When introducing myself, I struggled giving my name first to a new acquaintance. Whether it was a peer, teacher, or a friend of my family, I couldn’t bring myself to give them my name. First, they needed to know what was wrong with me so they could decide whether they liked me or not. “Hello, I’m Jim,” was often answered with, “Hi. I have cerebral palsy.” After perceiving their shock and confusion, I’d mutter, “Oh, um, my name’s Cass. Nice to meet you.”
I wasn’t shy—far from it! Rather, my disability had garnered enough shame for me, I felt as if it was all I had to offer someone else. The memory makes me cringe now, but when I was younger, there wasn’t much which could convince me my weaknesses weren’t my identity.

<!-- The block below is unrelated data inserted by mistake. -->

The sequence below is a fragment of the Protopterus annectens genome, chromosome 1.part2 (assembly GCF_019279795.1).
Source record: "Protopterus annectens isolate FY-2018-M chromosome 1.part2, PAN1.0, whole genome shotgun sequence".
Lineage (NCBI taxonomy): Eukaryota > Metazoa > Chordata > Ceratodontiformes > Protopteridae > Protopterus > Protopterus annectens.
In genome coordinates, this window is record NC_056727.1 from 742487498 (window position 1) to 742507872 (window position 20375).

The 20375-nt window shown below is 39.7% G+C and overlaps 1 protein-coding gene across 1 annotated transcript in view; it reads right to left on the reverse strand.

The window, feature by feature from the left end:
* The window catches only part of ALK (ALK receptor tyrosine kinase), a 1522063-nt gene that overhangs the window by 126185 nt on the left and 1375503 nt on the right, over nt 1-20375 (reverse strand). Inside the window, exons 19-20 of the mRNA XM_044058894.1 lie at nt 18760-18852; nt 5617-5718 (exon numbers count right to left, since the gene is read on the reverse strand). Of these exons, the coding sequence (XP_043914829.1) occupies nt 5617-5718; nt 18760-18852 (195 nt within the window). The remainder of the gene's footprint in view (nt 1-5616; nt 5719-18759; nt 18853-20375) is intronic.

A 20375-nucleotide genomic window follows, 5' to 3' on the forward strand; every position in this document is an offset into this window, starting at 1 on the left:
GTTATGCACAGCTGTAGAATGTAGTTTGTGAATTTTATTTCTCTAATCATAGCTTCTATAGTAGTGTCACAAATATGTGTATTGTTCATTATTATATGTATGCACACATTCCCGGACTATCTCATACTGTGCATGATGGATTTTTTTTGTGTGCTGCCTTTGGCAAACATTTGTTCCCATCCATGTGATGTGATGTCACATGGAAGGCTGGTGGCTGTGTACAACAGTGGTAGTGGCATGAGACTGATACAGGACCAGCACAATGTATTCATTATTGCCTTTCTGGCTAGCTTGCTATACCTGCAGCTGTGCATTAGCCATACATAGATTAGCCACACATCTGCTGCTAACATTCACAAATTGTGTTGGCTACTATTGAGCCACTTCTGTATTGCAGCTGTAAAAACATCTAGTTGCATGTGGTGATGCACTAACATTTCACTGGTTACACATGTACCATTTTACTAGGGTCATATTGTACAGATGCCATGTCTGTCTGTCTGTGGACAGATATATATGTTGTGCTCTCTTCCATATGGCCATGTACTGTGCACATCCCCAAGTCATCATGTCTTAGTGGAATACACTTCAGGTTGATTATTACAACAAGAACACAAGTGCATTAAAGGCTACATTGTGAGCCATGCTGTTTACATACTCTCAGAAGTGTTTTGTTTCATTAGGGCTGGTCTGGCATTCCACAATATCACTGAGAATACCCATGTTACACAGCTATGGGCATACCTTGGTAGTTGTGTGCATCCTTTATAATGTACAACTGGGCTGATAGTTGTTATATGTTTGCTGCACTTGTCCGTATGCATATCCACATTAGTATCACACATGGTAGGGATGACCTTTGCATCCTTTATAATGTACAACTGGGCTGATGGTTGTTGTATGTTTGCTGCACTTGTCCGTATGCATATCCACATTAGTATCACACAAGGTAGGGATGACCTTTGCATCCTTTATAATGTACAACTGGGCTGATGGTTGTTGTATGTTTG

Too often, I think we approach God in much the same way. He opens his arms and to greet us with reconciliation and love, and instead of accepting his grace, we respond, “Yes, but remember what I’ve done wrong?” What would happen if we actually believed our hope and identity was in Jesus, and not in the memory of our mistakes?
How would it change our lives if we truly trusted God when he promises to make beauty out of our ashes? ~ written by Cassie Rayl, from womenofgraceusa.wordpress.com